A new WRI working paper finds that though cities are hotspots for opportunity, many urbanites find it increasingly difficult to access these benefits, rendering jobs, healthcare and education increasingly out of reach for millions of people.
Positive change is happening in cities, but it’s often lost in a sea of bad news about air pollution, rising costs of living and traffic jams. Projects from Dar es Salaam, Medellín, Pune and more provide inspiration.
Looking at four studies of scooter safety, it's clear that one factor outside riders' control needs to be studied more: road design.
Medellín, Colombia llegó a ser la capital de asesinatos del mundo cuando la explosión global del comercio de drogas en los años 80 elevó los niveles de crimen en la ciudad, y la sumergió en un estado de continua ilegalidad. Las comunidades en los barrios más pobres adyacentes al Valle de Aburrá estaban en las líneas de fuego de la violencia y el caos.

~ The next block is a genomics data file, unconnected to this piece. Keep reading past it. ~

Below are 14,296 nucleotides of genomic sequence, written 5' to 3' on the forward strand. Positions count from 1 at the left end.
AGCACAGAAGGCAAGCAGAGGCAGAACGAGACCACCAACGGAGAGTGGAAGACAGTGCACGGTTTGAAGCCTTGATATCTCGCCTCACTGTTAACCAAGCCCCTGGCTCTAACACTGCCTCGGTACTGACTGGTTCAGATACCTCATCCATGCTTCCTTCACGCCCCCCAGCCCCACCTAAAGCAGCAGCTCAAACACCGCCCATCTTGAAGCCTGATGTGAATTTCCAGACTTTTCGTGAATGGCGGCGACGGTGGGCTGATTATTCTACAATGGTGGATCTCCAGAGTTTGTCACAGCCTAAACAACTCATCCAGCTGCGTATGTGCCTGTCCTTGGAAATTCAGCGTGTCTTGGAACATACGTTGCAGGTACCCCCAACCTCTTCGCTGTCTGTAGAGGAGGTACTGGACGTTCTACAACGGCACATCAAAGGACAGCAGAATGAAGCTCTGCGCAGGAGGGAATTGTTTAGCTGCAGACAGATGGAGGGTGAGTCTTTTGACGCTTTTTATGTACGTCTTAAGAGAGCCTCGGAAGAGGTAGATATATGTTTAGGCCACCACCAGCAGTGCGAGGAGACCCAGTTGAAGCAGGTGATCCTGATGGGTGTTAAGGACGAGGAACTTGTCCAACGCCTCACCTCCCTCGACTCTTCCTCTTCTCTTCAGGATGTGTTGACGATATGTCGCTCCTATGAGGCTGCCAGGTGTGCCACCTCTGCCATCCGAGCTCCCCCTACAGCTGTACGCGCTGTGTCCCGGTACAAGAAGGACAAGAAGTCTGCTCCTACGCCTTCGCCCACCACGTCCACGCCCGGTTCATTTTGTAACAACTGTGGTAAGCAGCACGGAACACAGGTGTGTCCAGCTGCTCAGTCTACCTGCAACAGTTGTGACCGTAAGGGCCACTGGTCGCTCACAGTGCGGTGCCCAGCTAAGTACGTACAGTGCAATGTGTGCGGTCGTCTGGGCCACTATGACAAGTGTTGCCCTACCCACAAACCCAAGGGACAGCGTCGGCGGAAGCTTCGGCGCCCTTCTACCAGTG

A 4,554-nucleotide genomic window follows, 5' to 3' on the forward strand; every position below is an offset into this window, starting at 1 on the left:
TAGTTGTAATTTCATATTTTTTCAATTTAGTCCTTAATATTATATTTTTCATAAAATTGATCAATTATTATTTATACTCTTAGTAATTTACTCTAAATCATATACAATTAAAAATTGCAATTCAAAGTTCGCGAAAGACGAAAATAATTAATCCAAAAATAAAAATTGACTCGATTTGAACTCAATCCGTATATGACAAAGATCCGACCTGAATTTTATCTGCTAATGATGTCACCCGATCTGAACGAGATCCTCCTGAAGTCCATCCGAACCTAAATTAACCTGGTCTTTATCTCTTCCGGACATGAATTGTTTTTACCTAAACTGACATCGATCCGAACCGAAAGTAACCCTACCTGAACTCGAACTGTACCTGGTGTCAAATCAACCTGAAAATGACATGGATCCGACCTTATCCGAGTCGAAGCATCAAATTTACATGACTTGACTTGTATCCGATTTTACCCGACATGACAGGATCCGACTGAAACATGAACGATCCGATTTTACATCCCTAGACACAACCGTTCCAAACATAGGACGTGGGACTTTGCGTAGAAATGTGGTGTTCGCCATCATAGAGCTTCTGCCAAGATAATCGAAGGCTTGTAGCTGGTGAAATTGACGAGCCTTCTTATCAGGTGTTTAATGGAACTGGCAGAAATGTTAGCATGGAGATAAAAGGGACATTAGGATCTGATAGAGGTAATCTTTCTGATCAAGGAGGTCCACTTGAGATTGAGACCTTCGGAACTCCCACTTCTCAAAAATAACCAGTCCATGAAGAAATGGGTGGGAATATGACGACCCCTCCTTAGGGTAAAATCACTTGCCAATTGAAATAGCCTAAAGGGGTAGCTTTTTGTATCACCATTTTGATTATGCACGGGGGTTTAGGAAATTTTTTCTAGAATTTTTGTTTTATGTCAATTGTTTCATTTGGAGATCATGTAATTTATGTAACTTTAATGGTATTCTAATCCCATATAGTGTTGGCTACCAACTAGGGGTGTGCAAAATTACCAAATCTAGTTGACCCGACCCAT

Hoy en día, Medellín es otra ciudad.
Nuevos comercios y plazas...
Medellin used to be the murder capital of the world. Today, new businesses, plazas, libraries and schools can be seen throughout the city's hillside neighborhoods. An aerial tram system is at the heart of Medellin's transformation.
Bike shares, electric scooters, ride-hailing services and other "micromobility" options are exploding. But governments can’t afford to sit back and be spectators – they need to ensure that this mobility revolution benefits everyone.
China's electric vehicle mandate has driven innovation around the globe, an illustration of the kind of "ambition loop" that drives businesses and governments to bring out the best in one another.
Shorter blocks, narrower lanes, chicanes, roundabouts, speed humps and raised crossings can make roads safer.
A debate in Delhi about how to finance the metro rail system offers lessons for the rest of the world. WRI India CEO O.P. Agarwal explains.